NSW Landcare Gateway | Landcare Groups | Manning Landcare | Reclaiming Alfred Road Reserve - Killabakh

Manning Landcare

Reclaiming Alfred Road Reserve - Killabakh

Reaching Out -

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Reclaiming Alfred Road Reserve - Killabakh

The issue

Killabakh & Lower Cedar Party Group members looked for a project area that would showcase the benefits of Landcare works to the community.  Until this project the Landcare group works had been primarily on private land. Options were discussed and it was decided that Alfred Road Reserve was centrally located, highly visible, totally infested with a good variety of weeds, had a good selection of seed trees (some very large) and once restored the site had community benefit.

Members hoped that by working on a highly visible site:

1. Give group members something they could "get their teeth into"

2. Provide a regeneration project that could showcase what could be achieved

3. Attracted new members to the group.

The solution

Stage 1. Before works began, the group held a weeds information session, on the site to guide volunteers. Removal methods were demonstrated.  From this day a plan of works was developed. Working bees were held to remove rubbish, old machinery, weeds and new trees planted to fill in the gaps.The site recovered and the group was so proud of their achievement they wanted to share the area.

Stage 2  -Developed.  We decided to produce a self guided walk pamphlet so that travelers could enjoy a walk along the Killabakh Creek amongst the mature trees.The Landcare Group set out to identify, mark and label nineteen trees with the botanical expertise of Terry Evans.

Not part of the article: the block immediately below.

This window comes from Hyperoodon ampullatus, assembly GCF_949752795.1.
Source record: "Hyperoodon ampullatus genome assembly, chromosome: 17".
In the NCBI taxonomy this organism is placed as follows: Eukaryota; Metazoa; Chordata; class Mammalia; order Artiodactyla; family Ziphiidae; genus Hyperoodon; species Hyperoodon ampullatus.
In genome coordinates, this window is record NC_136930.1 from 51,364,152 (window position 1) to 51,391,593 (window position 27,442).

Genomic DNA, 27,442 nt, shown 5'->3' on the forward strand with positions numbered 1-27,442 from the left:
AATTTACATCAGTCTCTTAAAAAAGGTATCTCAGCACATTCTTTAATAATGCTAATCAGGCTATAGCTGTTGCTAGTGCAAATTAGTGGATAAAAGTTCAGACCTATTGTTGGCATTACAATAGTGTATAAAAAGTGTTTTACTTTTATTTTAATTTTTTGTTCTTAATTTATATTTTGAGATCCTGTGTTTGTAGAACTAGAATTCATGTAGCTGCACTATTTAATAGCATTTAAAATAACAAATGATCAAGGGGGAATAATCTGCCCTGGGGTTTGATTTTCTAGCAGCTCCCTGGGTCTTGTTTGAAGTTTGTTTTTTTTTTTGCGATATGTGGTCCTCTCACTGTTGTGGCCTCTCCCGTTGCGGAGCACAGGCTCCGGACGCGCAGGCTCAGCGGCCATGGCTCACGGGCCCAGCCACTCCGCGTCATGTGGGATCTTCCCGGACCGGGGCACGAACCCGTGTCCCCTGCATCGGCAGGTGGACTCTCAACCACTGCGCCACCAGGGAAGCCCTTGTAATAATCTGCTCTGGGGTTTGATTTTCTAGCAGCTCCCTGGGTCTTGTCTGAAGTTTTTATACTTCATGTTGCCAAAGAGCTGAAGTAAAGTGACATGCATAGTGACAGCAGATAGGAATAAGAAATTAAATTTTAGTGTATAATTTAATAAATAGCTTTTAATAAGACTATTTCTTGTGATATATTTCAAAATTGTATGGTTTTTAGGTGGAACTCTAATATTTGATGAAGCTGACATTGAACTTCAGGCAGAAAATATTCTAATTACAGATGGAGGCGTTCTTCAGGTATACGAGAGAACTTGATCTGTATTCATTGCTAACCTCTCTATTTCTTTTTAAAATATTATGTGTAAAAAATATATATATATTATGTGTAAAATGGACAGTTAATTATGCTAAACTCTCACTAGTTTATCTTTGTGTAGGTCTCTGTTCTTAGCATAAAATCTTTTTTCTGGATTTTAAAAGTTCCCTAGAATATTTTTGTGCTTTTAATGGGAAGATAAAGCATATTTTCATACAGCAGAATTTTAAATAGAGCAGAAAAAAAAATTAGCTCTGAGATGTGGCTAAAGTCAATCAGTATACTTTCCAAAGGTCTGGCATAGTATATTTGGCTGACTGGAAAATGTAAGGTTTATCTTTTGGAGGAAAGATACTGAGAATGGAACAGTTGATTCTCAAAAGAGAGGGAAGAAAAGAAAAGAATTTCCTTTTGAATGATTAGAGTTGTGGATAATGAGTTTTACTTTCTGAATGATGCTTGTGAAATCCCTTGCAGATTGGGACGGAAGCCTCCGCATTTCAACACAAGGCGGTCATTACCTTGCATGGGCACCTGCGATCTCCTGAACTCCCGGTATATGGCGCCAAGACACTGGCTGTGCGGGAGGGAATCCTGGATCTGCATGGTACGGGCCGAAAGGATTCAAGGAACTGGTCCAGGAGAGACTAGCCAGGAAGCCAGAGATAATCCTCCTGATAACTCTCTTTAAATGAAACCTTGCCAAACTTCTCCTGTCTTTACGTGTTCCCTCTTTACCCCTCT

The Group then produced a single page brochure with the nineteen trees described and a map depicting the walking trail. A sign was erected near the roadside with the pamphlet available at the Killabakh Hall Community Information Board

The impact

The Alfred Road site was transformed from a riparian area infested with weeds to a roadside reserve for all to enjoy.Passers by can now stop and follow a self guided walk through magnificent old growth trees and lush native vegetation.The Reserve is alive with birds.  The Group attracted several new members and gained confidence working together.Following on from this success the Group now has it's sights on another public area, the Killabakh Gateway Project.Alfred Road Reserve will continue to be maintained by volunteers and Landcare Group members with working bees as required. This project showcased what a dedicated group of individuals could achieve and how a project can develop along the way.

Images

 

Key facts

  • Riparian restoration of 2 ha of dry sclerophyll at Killabakh Creek, Killabakh.
  • Raised community awareness, 22 people involved.
  • Self guided walk pamphlet developed.